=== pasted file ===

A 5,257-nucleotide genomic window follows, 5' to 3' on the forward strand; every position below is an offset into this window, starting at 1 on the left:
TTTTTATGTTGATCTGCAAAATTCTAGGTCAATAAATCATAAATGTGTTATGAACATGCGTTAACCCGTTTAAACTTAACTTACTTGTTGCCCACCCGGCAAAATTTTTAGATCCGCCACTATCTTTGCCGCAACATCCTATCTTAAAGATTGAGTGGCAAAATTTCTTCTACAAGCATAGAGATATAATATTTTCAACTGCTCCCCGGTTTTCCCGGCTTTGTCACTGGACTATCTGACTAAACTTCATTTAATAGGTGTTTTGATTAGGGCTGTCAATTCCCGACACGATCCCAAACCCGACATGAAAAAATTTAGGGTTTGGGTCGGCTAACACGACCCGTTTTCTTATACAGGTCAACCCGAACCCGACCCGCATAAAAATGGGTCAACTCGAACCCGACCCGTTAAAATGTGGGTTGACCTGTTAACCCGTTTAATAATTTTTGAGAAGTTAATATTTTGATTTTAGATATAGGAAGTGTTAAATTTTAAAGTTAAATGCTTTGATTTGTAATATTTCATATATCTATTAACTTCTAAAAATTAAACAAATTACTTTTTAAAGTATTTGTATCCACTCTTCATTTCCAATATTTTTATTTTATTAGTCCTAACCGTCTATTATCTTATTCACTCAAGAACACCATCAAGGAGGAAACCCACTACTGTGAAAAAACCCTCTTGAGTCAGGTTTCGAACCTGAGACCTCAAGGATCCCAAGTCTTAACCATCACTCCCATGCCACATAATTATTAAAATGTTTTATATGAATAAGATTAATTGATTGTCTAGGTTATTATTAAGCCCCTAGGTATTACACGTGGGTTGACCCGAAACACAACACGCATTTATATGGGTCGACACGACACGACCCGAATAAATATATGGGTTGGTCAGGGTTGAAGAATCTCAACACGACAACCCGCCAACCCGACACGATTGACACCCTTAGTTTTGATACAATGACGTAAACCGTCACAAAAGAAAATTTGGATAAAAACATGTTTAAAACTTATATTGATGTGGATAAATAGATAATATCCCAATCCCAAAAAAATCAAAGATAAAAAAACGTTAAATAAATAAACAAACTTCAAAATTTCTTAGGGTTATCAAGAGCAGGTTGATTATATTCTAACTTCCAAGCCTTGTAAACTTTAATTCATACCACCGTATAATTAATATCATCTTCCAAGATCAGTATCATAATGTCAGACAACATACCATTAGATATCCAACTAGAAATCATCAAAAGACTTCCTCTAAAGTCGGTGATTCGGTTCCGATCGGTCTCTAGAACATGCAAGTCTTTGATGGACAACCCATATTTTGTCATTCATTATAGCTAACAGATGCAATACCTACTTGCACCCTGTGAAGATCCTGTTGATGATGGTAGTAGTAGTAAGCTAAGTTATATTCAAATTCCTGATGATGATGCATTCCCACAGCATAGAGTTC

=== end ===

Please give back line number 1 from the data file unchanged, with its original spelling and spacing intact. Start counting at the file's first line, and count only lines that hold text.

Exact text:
A 5,257-nucleotide genomic window follows, 5' to 3' on the forward strand; every position below is an offset into this window, starting at 1 on the left: